September 13, 2006

DEBUNKING Air Force Secretary Test Nonlethal Weapons On US crowds First Hype

Air Force chief: Test weapons on testy U.S. mobs is causing much reaction, with many people making far more of it than seems justified (remember, popularity comes from hype, not from being accurate). I wrote the following for a mailing-list, reposting it. Transcript to follow.

I hate to sound like a Bush apologist, but fair is fair - it reads to me like a "GOTCHA!" by the reporter. Key aspects which should be red flags for some skepticism are that:

a) The most inflammatory aspects are the reporter's paraphrase
b) It's given a sensationalistic headline
c) Context is carefully elided as to what preceded the actual quote

I conjecture that what happened was something like the following (and if a transcript comes out, we'll know, though it'll be too late):

Reporter: Mr Secretary, there's been some work on nonlethal weapons. Although these aren't considered safe to use yet in the US, would the Air Force consider using them in Iraq battles?

Secretary: [article quote] "If we're not willing to use it here against our fellow citizens, then we should not be willing to use it in a wartime situation," said Wynne. "(Because) if I hit somebody with a nonlethal weapon and they claim that it injured them in a way that was not intended, I think that I would be vilified in the world press."

[i.e. paraphrased - No, we should eat our own dog food. And if we use something in Iraq that we haven't used in the US, we'll get slammed as doing Dr. Strangelove type experiments on the Iraqis.]

[Reporter: GOTCHA! "Air Force chief: Test weapons on testy U.S. mobs"] [I suspect if the answer had been the opposite, the article would have been "Air Force will use Iraqis as guinea pigs to test science-fiction weapons"]

That answer is a perfectly reasonable, even slightly laudable, reply in context. Even if it's not exactly nice to talk about PR negatives from weapons use, so that part was a moral _faux pas_, pragmatically he did have a point.

The article's more about pressing people's fear buttons than anything else.

By the way, there aren't any truly non-lethal weapons. A little while ago in Boston, a bystander was killed by a pepper-gun pellet which went through her eye then into her brain.

By Seth Finkelstein | posted in journo | on September 13, 2006 08:18 PM (Infothought permalink)
Seth Finkelstein's Infothought blog (Wikipedia, Google, censorware, and an inside view of net-politics) - Syndicate site (subscribe, RSS)

Subscribe with Bloglines      Subscribe in NewsGator Online  Google Reader or Homepage


"by golly you'll see that your resistance is somewhat weakened when the beam hits you"

I got to wonder what that "realy" means

Posted by: Bob Turner at September 14, 2006 01:55 PM

I don't agree with you on this.

The best that can be said (and I think it was somewhat in a comment at Engadget) is that Major Burgstein was being Swiftian. I find that to be a stretch. The glaring part of his statement was "use it here, against our fellow citizens." This just after "Yes. So I think we should use it."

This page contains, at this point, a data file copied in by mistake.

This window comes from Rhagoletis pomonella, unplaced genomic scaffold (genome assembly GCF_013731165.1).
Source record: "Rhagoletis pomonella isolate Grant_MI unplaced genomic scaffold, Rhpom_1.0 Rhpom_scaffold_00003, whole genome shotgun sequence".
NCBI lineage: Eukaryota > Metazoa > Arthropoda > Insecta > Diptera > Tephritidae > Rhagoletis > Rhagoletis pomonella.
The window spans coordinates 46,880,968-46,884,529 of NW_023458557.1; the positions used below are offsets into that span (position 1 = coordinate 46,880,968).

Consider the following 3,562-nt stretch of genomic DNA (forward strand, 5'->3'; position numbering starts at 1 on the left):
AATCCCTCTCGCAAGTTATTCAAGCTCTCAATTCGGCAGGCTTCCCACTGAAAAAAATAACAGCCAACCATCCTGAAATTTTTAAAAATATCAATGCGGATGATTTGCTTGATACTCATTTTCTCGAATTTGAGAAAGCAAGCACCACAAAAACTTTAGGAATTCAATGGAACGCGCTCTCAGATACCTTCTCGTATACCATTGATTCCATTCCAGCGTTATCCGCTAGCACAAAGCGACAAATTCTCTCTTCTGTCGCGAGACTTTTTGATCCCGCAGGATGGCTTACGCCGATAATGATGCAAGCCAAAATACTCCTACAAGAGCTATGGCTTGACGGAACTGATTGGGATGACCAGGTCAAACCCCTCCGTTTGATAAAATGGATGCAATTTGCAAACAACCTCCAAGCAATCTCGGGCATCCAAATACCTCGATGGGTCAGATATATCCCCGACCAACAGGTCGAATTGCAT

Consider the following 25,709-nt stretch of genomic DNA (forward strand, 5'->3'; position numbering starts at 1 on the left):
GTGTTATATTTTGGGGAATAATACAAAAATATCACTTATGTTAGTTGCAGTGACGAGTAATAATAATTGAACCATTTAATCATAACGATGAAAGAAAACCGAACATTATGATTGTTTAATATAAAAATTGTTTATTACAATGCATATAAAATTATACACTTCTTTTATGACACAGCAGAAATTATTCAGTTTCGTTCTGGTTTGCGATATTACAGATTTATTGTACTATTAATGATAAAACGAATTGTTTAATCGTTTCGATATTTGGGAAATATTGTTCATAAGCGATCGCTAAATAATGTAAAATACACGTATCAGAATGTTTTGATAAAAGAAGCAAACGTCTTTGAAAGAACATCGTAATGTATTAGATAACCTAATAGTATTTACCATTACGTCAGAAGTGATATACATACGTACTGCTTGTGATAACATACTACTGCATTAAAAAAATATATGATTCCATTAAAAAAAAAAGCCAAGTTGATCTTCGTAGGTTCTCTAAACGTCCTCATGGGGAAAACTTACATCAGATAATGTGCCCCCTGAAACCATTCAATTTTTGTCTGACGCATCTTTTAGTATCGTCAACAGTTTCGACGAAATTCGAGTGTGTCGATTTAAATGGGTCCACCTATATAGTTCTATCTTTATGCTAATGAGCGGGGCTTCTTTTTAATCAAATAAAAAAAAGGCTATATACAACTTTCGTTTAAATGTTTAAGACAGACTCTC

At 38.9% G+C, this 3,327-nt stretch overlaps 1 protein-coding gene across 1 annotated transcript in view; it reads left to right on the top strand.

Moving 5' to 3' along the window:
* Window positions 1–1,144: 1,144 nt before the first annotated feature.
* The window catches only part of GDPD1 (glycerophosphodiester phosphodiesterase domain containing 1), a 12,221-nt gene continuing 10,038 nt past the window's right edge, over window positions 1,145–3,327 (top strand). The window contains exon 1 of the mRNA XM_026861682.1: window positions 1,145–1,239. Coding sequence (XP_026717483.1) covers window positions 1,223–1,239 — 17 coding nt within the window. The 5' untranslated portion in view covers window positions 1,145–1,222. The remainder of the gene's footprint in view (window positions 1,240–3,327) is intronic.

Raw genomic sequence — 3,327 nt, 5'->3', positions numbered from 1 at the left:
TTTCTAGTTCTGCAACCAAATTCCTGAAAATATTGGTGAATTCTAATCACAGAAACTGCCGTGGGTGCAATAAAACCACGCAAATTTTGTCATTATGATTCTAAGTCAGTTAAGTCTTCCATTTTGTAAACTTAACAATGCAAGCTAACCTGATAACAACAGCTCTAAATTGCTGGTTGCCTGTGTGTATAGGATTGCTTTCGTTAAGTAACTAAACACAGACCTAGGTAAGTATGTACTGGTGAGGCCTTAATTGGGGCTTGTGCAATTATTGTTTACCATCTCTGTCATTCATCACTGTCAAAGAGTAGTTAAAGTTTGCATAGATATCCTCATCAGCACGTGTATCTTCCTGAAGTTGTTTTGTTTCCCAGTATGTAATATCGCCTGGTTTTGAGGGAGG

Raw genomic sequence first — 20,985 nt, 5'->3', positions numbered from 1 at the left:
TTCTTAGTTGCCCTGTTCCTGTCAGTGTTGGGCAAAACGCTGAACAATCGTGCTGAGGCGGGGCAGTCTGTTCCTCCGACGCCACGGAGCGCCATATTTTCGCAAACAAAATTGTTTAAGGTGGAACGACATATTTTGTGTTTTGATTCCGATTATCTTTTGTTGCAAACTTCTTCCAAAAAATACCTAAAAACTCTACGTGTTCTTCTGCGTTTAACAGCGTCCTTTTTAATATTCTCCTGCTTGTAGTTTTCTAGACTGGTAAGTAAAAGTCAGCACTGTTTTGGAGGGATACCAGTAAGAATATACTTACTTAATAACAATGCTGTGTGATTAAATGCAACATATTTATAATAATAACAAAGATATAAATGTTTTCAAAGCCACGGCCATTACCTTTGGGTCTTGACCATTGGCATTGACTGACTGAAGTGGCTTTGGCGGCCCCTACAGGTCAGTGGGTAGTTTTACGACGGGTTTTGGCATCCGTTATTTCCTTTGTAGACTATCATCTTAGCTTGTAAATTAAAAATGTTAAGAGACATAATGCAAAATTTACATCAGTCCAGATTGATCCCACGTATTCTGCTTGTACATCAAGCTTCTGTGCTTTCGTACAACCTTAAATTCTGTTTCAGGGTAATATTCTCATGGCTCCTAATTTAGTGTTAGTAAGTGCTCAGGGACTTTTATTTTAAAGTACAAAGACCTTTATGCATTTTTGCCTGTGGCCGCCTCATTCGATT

This back and forth is about semantics, but if that's the basis then why can't we find people with a little more diplomatic sense to avoid suggesting that Americans should be the first ones to experience American designed and built military weapons?

If we are to go the Swiftian route then I'd suggest that the first Americans to experience these new weapons should be the families of the military leaders that want to use them. Put Major Burgstein's children or grand children under the ray gun. Not just their fingers. See how "weakened" their "resistance" becomes. And if twenty years later they should have children with no eyes, then the blow back that Burgstein wants to personally avoid will fall on the people who so desire to use these weapons on Americans first.

Burgstein could have easily used a term such as "thoroughly tested" rather than suggesting that Americans be the first test subjects. And since the sense of the discussion was in terms of civil disturbances (or hyped civil disturbances) one can assume that he meant demonstrations that turn violent or riots.

But I get a chill running through me whenever an American military leader talks about directing military force against Americans. Wasn't the 82nd Airborne in New Orleans, mainly to help cover up the rising body count through threats against the press that was there, enough to give clarity to the rule against "crossing the Rubicon." Need I mention Blackwater USA, a mercenary force which boasted about shooting suspects in New Orleans.

I'd much rather the military understand - to the core - that its purpose is to defend America, not use it as a subject of its force, even for testing purposes.

All of these feelings and impressions are easily and justifiably derived from the Major's statements. It's about semantics. Threatening semantics.

I also have a sense of foreboding about weapons that allow a small number of people to physically intimidate and control a large number of people. If you've got so many so upset with the current state of affairs that a nation is living under, is the solution to develop better weapons to enable a small minority to control those masses or to develop a better nation to suit the needs and desires of its people? New Orleans? Iraq? Free speech zones?

There is some confusion for me on the specifics of these weapons in that there are two types. Those directed or dropped from jet fighter bombers, which seem to be the ones of actual concern, and those ground vehicle mounted, which exist and apparently have been ordered by the military and may be in use. ?? There's a great stretch in my view between those delivery vehicles and their intended targets and I don't see it explained in the quotes.

Posted by: Amos Anan at September 14, 2006 05:42 PM